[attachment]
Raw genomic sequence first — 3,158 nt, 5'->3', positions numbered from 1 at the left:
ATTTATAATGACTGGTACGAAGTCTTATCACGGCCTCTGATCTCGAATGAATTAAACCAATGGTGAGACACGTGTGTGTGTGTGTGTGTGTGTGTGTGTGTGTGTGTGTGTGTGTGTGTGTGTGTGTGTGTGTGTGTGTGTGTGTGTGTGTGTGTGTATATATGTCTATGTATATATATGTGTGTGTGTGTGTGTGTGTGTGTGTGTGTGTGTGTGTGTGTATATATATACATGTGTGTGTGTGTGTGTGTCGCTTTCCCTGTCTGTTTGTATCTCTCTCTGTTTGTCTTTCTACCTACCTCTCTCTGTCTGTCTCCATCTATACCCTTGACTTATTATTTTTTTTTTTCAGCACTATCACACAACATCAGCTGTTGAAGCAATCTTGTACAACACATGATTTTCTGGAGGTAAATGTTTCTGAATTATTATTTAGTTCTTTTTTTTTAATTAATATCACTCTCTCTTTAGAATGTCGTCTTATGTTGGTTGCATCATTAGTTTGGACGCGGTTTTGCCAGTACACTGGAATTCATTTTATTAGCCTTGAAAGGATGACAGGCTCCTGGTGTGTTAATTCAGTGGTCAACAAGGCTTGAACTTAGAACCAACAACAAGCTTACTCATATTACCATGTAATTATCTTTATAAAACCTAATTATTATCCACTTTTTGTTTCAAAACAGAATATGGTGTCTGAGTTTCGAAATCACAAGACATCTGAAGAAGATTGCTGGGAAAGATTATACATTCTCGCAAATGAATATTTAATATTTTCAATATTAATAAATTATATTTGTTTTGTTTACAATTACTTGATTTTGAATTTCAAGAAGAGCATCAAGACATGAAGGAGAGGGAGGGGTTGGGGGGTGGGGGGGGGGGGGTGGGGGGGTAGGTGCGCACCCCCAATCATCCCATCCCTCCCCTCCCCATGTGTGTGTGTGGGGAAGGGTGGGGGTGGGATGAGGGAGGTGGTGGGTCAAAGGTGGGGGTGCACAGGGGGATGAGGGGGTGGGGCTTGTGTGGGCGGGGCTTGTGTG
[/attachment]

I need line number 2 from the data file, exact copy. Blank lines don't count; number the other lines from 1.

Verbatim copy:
ATTTATAATGACTGGTACGAAGTCTTATCACGGCCTCTGATCTCGAATGAATTAAACCAATGGTGAGACACGTGTGTGTGTGTGTGTGTGTGTGTGTGTGTGTGTGTGTGTGTGTGTGTGTGTGTGTGTGTGTGTGTGTGTGTGTGTGTGTGTGTGTATATATGTCTATGTATATATATGTGTGTGTGTGTGTGTGTGTGTGTGTGTGTGTGTGTGTGTGTATATATATACATGTGTGTGTGTGTGTGTGTCGCTTTCCCTGTCTGTTTGTATCTCTCTCTGTTTGTCTTTCTACCTACCTCTCTCTGTCTGTCTCCATCTATACCCTTGACTTATTATTTTTTTTTTTCAGCACTATCACACAACATCAGCTGTTGAAGCAATCTTGTACAACACATGATTTTCTGGAGGTAAATGTTTCTGAATTATTATTTAGTTCTTTTTTTTTAATTAATATCACTCTCTCTTTAGAATGTCGTCTTATGTTGGTTGCATCATTAGTTTGGACGCGGTTTTGCCAGTACACTGGAATTCATTTTATTAGCCTTGAAAGGATGACAGGCTCCTGGTGTGTTAATTCAGTGGTCAACAAGGCTTGAACTTAGAACCAACAACAAGCTTACTCATATTACCATGTAATTATCTTTATAAAACCTAATTATTATCCACTTTTTGTTTCAAAACAGAATATGGTGTCTGAGTTTCGAAATCACAAGACATCTGAAGAAGATTGCTGGGAAAGATTATACATTCTCGCAAATGAATATTTAATATTTTCAATATTAATAAATTATATTTGTTTTGTTTACAATTACTTGATTTTGAATTTCAAGAAGAGCATCAAGACATGAAGGAGAGGGAGGGGTTGGGGGGTGGGGGGGGGGGGGTGGGGGGGTAGGTGCGCACCCCCAATCATCCCATCCCTCCCCTCCCCATGTGTGTGTGTGGGGAAGGGTGGGGGTGGGATGAGGGAGGTGGTGGGTCAAAGGTGGGGGTGCACAGGGGGATGAGGGGGTGGGGCTTGTGTGGGCGGGGCTTGTGTG